That's why Derrida is fun to read, for me anyway. And Lacan.

MARYBETH said...

"Less time passively absorbing messages and stories, more time conversing with others and telling their own stories.]"

Steven ,


If..... people can GET this critical truth, about blog's

"tell your own story"

Me thinks many more people young and old would desire to be part of what you so eloquently and clearly explain ( deconstruct) and actively support

the blogoshphere

I also see it as a great opportunity to learn and practice social interaction.
Some people who other people judge as being anti-social, unfriendly, often are not....
They simply have not yet learned some basic skills needed to interact with other people.

Or, people who "think" they have little to share or offer, can simply slap a few picture onto a blog and open the door to a world of new people.

I think it is exciting!

I think you should publih a basic manuel on Blogging.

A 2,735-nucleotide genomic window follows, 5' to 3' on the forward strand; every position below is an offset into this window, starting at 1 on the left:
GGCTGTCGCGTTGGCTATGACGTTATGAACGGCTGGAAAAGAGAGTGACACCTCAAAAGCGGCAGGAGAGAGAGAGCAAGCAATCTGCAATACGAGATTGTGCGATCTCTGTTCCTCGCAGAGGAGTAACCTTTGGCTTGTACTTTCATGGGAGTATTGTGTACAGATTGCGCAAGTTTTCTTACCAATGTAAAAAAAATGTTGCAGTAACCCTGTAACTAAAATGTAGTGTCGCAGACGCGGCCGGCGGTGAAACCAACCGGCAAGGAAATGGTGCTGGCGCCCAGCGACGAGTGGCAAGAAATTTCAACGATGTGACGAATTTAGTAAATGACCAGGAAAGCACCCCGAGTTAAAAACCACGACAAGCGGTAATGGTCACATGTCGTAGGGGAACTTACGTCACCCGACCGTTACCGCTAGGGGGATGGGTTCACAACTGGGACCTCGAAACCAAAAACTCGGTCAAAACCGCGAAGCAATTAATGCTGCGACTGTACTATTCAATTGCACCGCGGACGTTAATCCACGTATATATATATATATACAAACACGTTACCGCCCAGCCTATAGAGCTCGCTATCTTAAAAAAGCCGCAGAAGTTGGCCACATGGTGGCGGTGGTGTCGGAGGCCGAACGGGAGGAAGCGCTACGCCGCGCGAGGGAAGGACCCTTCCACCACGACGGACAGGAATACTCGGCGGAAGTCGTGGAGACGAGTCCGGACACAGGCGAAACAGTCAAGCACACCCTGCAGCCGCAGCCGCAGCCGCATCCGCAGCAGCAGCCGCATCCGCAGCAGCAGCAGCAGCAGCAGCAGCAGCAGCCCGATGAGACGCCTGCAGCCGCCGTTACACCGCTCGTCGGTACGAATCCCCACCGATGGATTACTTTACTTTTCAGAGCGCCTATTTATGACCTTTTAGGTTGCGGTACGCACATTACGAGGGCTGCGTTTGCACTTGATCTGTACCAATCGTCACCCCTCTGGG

Many people (like myself prior to finding you) do not know you can and should respond to comments on your own blog comment section; thus creating an on going conversation, as well as visiting the comenters individual blog and leaving regular communication.

steven edward streight said...

The original IRC discussion channels and text-based clients were quite open to the fact that real conversations could now occur, once the computers, the servo-mechanisms, were interconnected.

Computers connect, talk to each other via protocols, so humans can connect, talk to each other via text, photography, art, video, audio, etc.

What other purpose could exist for blog comment functionality?

All a comment is: a link in a conversation. A speaking solidified and ex-temporalized by inscriptions, writing, the so-called supplement, the dreaded expression.

Notice how you can say lots of things, in person, on the phone, bu the moment you commit something to written format, note, blog post, email, letter, fax, it now becomes subversive, radicalized by being embodied.

Go to a party, and furtively or openly jot notes every 20 seconds or minute. Watch the reactions. You will be swarmed: "what are you writing?"